During the Olympic Games, the world gazes admiringly upon athletes with preternatural musculature and athletic ability – and then laments every tainted urine test, every revelation of doping. In the mind of the public, this is the problem with anabolic steroids: They undermine fairness in competition between elite athletes.
Damaging the spirit of sport, however, is a minor concern compared with how anabolic steroids impair the health of those who use them – not only Olympians and professional athletes, but also high school football players and rank-and-file weightlifters.
Last month, as more than 100 Russian athletes were banned from Olympic competition for doping, federal investigators revealed that Omar Mateen, who killed 49 people at an Orlando nightclub on June 12, had a long history of steroid use. That detail had a chilling echo: Norwegian killer Anders Breivik deliberately used steroids to fuel his 2011 attack that killed 77 and injured hundreds. It received little attention in the American news media at the time, but Breivik methodically experimented with the drugs and, as documented in his diary, carefully selected the steroid and dose for his “mission.”
These cold-blooded killings should tell us that even the direst health warnings about steroids – damage to the heart, liver, and reproductive system – don’t go far enough. It’s what anabolic steroids do to the brain that can be truly terrifying.
The popular image of ’roid-rage is a sudden and exaggerated response to a minimal provocation. But that’s not how it works. Instead, studies in animals show that steroid-induced aggression is not impulsive, nor uncontrolled. Steroid-treated rats remain attuned to the context of the fight: who their opponent is and where the fight takes place. This suggests that anabolic steroids can promote not only spur-of-the-moment aggression, but also premeditated violence.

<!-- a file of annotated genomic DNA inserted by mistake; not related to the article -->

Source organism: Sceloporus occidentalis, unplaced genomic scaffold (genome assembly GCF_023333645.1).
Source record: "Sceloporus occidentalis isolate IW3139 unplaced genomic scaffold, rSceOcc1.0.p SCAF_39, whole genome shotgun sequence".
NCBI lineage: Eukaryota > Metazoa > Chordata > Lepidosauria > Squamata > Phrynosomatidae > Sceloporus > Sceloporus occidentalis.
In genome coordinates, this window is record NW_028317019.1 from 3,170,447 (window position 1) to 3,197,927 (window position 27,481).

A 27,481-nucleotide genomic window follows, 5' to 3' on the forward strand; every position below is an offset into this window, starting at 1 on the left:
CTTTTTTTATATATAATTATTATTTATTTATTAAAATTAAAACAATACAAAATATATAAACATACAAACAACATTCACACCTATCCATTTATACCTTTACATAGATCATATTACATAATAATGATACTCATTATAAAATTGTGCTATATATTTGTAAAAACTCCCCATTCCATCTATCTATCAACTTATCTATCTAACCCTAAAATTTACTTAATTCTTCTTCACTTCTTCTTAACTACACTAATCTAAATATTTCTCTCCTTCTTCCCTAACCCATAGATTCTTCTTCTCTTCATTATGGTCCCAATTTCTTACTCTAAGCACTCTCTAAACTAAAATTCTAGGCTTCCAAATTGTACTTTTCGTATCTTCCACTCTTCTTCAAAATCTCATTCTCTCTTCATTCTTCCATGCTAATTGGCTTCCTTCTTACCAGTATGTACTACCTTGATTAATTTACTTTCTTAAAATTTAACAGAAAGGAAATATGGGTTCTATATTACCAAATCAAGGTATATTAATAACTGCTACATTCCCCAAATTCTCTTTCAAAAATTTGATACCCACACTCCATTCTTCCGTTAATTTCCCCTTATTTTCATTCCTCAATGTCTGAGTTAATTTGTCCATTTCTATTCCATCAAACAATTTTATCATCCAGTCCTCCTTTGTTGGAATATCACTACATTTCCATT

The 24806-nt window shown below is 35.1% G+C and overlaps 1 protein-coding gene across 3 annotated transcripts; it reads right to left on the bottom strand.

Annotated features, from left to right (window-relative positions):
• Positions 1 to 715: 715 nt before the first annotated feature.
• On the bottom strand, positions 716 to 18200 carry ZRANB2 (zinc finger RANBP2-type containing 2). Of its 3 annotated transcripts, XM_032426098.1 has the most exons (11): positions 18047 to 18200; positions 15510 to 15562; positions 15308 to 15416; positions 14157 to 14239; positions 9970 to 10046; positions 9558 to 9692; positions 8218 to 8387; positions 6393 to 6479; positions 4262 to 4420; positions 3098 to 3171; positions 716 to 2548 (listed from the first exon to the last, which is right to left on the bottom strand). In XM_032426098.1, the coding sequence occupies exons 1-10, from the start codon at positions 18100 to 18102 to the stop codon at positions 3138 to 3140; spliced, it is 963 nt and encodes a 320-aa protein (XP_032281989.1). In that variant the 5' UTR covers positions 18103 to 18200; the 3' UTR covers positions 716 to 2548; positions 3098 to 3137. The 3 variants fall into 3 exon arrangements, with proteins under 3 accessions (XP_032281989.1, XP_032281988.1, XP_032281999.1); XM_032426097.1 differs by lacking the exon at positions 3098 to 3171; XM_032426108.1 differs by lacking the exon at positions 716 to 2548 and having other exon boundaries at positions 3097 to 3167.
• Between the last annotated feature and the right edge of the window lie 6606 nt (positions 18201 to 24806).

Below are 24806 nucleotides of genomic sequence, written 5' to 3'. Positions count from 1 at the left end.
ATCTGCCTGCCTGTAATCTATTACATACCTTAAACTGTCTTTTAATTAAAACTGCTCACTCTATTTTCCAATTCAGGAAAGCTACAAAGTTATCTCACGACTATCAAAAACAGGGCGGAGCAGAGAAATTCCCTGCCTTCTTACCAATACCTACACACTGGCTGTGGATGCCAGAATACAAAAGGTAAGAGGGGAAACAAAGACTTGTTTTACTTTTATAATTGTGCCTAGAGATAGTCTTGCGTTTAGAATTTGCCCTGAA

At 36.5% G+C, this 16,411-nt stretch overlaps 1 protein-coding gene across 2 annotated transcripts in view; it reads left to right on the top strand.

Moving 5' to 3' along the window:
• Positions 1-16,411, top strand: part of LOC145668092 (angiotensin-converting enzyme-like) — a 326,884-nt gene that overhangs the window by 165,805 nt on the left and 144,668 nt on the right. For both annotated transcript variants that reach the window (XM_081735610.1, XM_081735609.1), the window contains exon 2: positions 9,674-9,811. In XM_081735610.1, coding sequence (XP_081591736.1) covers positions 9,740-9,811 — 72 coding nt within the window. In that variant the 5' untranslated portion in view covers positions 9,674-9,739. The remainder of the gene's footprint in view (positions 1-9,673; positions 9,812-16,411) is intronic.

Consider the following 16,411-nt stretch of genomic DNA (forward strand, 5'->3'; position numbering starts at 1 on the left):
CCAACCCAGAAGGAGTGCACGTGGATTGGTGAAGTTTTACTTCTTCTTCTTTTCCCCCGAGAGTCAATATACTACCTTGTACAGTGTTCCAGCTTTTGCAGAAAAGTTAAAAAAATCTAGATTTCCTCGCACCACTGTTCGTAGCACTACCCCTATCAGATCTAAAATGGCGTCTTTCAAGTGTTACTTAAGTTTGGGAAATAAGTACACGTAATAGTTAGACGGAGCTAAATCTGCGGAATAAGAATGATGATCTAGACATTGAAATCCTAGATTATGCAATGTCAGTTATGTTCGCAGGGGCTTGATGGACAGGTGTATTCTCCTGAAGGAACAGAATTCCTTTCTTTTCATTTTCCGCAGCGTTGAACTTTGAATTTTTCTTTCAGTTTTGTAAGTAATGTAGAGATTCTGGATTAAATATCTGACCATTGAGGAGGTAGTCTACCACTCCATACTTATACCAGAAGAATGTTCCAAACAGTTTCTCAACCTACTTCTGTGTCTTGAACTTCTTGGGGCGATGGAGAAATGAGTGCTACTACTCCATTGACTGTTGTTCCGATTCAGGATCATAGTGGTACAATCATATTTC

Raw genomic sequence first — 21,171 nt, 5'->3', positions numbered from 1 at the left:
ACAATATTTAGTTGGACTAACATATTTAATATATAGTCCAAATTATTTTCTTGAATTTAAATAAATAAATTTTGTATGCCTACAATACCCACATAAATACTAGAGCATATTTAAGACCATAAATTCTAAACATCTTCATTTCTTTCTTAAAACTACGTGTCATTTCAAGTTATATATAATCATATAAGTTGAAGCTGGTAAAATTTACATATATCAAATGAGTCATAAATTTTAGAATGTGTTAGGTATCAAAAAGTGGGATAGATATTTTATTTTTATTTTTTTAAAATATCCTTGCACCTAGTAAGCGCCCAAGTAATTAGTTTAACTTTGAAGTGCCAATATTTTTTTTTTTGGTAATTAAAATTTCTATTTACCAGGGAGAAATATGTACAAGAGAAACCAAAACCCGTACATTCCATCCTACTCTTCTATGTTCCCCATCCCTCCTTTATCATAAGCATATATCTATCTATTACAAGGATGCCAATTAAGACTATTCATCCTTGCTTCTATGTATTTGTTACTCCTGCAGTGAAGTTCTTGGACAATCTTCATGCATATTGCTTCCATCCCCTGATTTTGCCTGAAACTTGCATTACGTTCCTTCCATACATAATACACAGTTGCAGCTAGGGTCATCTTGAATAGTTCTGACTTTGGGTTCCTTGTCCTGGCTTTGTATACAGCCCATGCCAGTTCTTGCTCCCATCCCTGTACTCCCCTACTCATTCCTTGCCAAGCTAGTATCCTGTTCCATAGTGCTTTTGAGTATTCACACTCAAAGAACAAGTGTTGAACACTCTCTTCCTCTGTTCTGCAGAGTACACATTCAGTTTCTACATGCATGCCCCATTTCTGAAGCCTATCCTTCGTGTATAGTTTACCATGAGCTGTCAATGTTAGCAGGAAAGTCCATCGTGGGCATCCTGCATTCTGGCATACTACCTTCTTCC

Rank-and-file users choose testosterone because of its low cost and easy availability. Despite being declared controlled substances in 1991, anabolic steroids are widely available through personal trainers in gyms and can be purchased online from international sources.
It is estimated that as many as 3 million Americans have availed themselves of these outlets – far more than most people realize. Anabolic steroids are in high schools, fitness centers and “rejuvenation” clinics. A typical user is a young man in his late teens or early 20s. Among U.S. high school students, 4 percent to 6 percent of boys have used anabolic steroids, comparable to the rates of crack cocaine or heroin use. Among men in their 20s, that rate is even higher.
Instead of just worrying about doped athletes during each Olympic cycle, we should focus on how widespread the use of anabolic steroids is and how dangerous they are for any users – and even those around them.
Ruth Wood is chair of the department of cell and neurobiology at USC’s Keck School of Medicine.